We demonstrated the TR effects on %CBV measurements using VASO techniques, frequency-dependent CBF-CBV coupling under multi-rate visual stimulation, and the impact of %CBV on %CMRO2 determination. With the validation by comparison to the Gd-DTPA method for task-induced CBV changes and to the O-15 PET method for the quantitative CBV measurement [15], VASO techniques are expected to have wide applications for studies in normal physiology and disease states in the near future.


The research was conducted in the absence of any commercial or financial relationships that could be construed as a potential conflict of interest.


This work was supported by NIH R01 MH084021 to H.L. and NIH/UTHSCSA General Clinical Research Center (GCRC) grants M01 RR01346 to P.T. F.


[1] Mintun MA, Raichle ME, Martin WR, Herscovitch P. Brain oxygen utilization measured with O-15 radiotracers and positron emission tomography J Nucl Med 1984; 25: 177-87.
[2] Mandeville JB, Rosen BR. Functional MRI In: Toga AW, Mazziotta JC, Eds. Brain Mapping: The Methods. Academic Press 2002; pp. 315-49.
[3] Davis TL, Kwong KK, Weisskoff RM, Rosen BR. Calibrated functional MRI: mapping the dynamics of oxidative metabolism Proc Natl Acad Sci USA 1998; 95: 1834-9.
[4] Grubb RL Jr, Raichle ME, Eichling JO, Ter-Pogossian MM. The effects of changes in PaCO2 on cerebral blood volume, blood flow, and vascular mean transit time Stroke 1974; 5: 630-9.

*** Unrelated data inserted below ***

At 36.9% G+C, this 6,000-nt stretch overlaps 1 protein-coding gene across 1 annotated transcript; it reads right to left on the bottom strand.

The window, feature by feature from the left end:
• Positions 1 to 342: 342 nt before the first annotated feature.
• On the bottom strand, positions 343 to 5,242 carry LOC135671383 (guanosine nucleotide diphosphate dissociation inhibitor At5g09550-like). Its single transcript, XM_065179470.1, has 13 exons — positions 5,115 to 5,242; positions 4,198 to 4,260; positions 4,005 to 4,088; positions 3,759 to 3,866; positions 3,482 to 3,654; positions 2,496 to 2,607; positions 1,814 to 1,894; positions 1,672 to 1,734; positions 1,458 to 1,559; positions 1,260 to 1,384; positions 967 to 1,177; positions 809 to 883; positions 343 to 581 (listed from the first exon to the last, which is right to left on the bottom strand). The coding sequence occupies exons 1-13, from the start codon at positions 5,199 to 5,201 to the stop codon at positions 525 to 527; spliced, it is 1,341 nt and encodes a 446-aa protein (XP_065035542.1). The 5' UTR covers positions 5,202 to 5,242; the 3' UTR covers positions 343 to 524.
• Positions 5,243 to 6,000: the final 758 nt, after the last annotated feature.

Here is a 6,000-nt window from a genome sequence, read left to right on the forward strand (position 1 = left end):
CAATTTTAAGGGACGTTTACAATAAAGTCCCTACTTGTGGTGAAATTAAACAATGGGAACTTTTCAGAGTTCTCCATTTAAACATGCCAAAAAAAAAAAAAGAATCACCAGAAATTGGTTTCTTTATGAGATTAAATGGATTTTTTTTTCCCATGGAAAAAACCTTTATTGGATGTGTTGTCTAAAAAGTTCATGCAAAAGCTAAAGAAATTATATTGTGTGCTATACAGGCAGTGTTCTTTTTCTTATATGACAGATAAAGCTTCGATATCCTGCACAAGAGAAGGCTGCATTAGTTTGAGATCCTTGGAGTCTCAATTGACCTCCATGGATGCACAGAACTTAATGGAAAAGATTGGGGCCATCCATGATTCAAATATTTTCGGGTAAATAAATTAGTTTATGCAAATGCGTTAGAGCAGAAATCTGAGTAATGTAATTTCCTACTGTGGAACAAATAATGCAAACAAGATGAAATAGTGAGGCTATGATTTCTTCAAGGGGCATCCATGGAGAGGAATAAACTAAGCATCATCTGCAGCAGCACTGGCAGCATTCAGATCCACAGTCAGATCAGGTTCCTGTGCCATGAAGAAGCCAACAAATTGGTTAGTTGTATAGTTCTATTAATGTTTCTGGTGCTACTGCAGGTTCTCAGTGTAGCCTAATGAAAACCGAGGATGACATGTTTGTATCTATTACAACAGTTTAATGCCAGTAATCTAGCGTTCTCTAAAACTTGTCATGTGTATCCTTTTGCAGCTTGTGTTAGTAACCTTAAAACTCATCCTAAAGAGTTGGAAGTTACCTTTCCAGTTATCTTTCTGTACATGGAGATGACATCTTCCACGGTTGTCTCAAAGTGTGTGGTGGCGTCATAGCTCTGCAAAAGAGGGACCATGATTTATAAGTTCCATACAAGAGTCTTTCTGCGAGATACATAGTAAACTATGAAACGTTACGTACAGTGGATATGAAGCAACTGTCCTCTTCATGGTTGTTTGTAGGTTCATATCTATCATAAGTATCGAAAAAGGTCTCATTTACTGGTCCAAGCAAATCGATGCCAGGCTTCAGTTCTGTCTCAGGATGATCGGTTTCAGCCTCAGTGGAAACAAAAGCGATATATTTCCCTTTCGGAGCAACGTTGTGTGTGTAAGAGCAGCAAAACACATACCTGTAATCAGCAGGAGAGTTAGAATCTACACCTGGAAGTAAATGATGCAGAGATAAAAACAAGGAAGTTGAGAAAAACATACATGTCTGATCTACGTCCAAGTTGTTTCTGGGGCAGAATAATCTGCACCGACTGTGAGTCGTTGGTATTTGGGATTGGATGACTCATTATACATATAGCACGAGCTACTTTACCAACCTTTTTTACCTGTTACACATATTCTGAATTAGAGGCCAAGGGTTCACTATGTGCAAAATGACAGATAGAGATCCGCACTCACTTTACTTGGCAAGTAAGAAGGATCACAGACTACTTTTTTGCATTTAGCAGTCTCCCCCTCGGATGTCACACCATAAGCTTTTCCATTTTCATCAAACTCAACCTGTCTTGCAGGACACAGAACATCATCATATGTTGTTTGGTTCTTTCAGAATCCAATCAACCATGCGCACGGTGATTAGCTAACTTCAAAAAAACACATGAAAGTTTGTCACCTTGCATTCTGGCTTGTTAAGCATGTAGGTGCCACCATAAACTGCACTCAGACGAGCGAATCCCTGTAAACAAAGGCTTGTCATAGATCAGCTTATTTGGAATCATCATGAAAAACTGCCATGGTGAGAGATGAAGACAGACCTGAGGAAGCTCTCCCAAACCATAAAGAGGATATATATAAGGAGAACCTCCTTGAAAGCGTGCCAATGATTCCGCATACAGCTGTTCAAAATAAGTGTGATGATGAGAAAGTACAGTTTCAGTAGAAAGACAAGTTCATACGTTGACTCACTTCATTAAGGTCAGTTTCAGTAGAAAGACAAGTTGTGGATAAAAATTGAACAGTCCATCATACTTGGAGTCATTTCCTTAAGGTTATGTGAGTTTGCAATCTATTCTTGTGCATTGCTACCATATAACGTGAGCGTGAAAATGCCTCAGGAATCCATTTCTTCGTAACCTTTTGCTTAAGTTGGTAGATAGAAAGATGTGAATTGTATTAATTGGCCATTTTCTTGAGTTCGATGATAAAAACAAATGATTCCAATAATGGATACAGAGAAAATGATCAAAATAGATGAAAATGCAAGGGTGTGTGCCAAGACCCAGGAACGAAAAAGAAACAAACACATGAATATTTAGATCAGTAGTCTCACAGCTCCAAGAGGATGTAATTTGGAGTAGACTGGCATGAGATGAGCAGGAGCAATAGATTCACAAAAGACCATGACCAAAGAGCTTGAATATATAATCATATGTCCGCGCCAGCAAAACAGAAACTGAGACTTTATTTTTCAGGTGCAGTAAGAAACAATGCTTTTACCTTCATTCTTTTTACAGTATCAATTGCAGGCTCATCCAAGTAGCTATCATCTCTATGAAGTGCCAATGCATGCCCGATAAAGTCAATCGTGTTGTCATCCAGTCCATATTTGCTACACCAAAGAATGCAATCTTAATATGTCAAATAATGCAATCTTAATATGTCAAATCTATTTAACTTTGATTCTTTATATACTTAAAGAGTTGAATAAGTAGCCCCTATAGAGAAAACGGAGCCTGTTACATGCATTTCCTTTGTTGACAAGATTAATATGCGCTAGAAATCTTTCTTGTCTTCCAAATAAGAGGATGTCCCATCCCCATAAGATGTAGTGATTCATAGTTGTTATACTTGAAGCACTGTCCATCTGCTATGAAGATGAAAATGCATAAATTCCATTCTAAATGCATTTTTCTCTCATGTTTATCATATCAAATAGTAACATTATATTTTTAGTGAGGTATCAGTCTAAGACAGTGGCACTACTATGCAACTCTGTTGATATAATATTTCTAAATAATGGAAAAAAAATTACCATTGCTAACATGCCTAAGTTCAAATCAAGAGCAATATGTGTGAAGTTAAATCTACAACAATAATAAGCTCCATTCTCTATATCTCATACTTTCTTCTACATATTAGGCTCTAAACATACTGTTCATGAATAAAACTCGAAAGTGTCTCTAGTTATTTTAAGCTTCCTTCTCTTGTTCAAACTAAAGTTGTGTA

[5] Hoge RD, Atkinson J, Gill B, Crelier GR, Marrett S, Pike GB. Linear coupling between cerebral blood flow and oxygen consumption in activated human cortex Proc Natl Acad Sci USA 1999; 96: 9403-8.
[6] Ito H, Takahashi K, Hatazawa J, Kim SG, Kanno I. Changes in human regional cerebral blood flow and cerebral blood volume during visual stimulation measured by positron emission tomography J Cereb Blood Flow Metab 2001; 21: 608-12.
[7] Lu H, Golay X, Pekar JJ, Van Zijl PC. Functional magnetic resonance imaging based on changes in vascular space occupancy Magn Reson Med 2003; 50: 263-74.
[8] Lin AL, Fox PT, Yang Y, Lu H, Tan LH, Gao JH. Evaluation of MRI models in the measurement of CMRO2 and its relationship with CBF Magn Reson Med 2008; 60: 380-9.
[9] Donahue MJ, Lu H, Jones CK, Edden RA, Pekar JJ, van Zijl PC. Theoretical and experimental investigation of the VASO contrast mechanism Magn Reson Med 2006; 56: 1261-73.
[10] Belliveau JW, Kennedy DN, McKinstry RC, et al. Functional mapping of the human visual cortex by magnetic resonance imaging Science 1991; 254: 716-9.
[11] Yang Y, Gu H, Stein EA. Simultaneous MRI acquisition of blood volume, blood flow, and blood oxygenation information during brain activation Magn Reson Med 2004; 52: 1407-7.
[12] Lancaster JL, Fox PT, Downs H. Global spatial normalization of human brain using convex hulls J Nucl Med 1999; 40: 942-55.
[13] Kim T, Hendrich K, Kim SG. Functional MRI with magnetization transfer effects: determination of BOLD and arterial blood volume changes Magn Reson Med 2008; 60: 1518-23.
[14] Hua J, Stevens R, Donahue MJ, Huang AJ, Pekar JJ, van Zijl PCM. Cerebral blood volume changes in arterial and post-arterial compartments and their relationship with cerebral blood flow alteration during brief breath-holding and visual stimulation in human brain Intl Soc Magn Reson Med 2010; 18: 1127.
[15] Uh J, Lin AL, Lee K, Wang P, Lu H. Validation of VASO cerebral blood volume measurement with positron emission tomography Magn Reson Med 2011; 65: 744-9.